8 1/2 x 11

Take an 8½” x 11” sheet of paper. What will you write on it? Or scribble, or draw, or sketch? Or will you reproduce a Jan Van Eck, or fold it into a paper airplane or a work of origami? Or maybe crumple it into a ball for some rainy-day in-house fútbol.

If this 8½ x 11 sheet of paper symbolized your life what would you do with it? Not that life is all that two dimensional; it certainly is not. But if that sheet of paper could represent your life, what would you do with it? Many people let others write the paper of their life, giving up control, often capriciously. Some allow others to crumple them up into a little ball and kick them around for their entire life. What a tragic waste. More tragic are those who choose to write nothing…, absolutely nothing. They merely accept whatever comes their way.

Fortunately, there are enough of us who strive to make something of our life; to plan, create, design, and make a difference while we still have breath. Some of us are successful in business and accumulate mass fortunes. Their ability to make a difference on this planet is truly on a global scale. Their fortunes have helped the less fortunate rise to greater expectations for centuries. They deserve our thanks & praises. Others choose to serve humanity among unknown communities in the most neglected, war ravaged, impoverished places on earth. Their wealth is of a different nature. They will write the paper of their life to make just as much a difference as those who accumulate wealth; but their 8½ x 11 sheet will carry the names of those who our world will never notice…, except for the one person who came to them and cared. God, too, might notice.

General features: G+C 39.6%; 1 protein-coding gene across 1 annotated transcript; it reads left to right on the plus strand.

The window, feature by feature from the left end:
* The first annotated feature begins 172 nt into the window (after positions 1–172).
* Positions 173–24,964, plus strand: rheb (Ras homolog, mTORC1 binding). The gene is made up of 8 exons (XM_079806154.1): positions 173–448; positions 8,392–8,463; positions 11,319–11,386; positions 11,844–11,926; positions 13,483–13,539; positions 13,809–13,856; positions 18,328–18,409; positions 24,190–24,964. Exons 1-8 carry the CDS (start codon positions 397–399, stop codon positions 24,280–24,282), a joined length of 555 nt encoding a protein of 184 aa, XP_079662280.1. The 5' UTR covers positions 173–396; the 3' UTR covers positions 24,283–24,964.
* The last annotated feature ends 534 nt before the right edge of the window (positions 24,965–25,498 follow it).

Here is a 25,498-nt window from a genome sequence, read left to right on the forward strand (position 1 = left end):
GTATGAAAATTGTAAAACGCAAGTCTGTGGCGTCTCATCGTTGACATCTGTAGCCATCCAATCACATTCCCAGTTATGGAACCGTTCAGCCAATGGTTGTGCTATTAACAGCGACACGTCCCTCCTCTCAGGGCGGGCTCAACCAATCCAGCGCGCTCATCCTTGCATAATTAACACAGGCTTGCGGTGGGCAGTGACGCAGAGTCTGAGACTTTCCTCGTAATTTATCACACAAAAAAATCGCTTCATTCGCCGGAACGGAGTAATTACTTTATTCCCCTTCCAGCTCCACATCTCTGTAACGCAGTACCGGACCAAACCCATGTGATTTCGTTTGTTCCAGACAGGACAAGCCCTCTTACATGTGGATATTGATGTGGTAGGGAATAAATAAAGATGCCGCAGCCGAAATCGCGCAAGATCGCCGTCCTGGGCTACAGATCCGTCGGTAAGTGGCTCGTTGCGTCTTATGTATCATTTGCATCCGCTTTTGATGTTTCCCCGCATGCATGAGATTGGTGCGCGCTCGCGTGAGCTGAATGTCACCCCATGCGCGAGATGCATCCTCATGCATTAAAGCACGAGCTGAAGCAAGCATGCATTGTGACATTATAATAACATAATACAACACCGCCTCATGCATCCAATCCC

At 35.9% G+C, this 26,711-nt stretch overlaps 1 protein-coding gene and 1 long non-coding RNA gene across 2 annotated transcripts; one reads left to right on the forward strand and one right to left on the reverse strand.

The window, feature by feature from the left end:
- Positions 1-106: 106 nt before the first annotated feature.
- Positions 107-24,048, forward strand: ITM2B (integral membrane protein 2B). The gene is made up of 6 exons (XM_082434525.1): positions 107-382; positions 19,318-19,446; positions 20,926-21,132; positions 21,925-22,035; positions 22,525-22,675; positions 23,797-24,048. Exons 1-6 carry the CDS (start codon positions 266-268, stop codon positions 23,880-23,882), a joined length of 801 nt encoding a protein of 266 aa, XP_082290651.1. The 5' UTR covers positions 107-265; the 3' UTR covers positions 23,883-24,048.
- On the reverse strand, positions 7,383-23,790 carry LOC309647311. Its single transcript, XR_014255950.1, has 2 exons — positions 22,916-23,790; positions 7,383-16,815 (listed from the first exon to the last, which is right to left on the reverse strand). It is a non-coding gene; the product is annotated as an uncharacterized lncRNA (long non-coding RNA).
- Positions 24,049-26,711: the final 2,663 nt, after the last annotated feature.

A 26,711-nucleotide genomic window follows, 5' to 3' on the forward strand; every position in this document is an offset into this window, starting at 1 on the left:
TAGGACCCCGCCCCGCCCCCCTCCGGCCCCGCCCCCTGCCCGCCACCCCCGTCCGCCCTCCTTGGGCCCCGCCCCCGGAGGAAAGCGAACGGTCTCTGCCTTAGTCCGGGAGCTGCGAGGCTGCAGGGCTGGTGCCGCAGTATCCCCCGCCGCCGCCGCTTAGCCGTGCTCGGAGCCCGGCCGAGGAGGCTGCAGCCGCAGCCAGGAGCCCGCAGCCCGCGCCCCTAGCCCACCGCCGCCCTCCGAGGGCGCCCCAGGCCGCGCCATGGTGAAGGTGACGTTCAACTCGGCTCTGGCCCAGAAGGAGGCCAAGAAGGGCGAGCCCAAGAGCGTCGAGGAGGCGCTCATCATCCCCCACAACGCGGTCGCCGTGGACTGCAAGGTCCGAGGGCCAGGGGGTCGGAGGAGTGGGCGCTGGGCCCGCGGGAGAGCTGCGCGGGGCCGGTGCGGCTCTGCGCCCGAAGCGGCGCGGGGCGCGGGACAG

As you continue to fill in the lines of your 8½ x 11 sheet of life (or paint & sculpt it) what will you write? If there are some lines already written you wish you could erase…, they cannot be. We have all written life-lines we pray no one else will ever read.

But we can choose to change the plot; to begin a new storyline, to start a new chapter that shifts the direction of our life away from ourselves and onto making a difference.

Allow me to leave you with a quote from George Bernard Shaw (Irish playwright, 1856-1950).

This is the joy of life:
Being used up for a purpose
recognized by yourself as a mighty one;
being a force of nature
instead of a feverish little clot of
ailments and grievances,
complaining that the world will not devote itself
to making you happy.

Now, back to writing,

Gary

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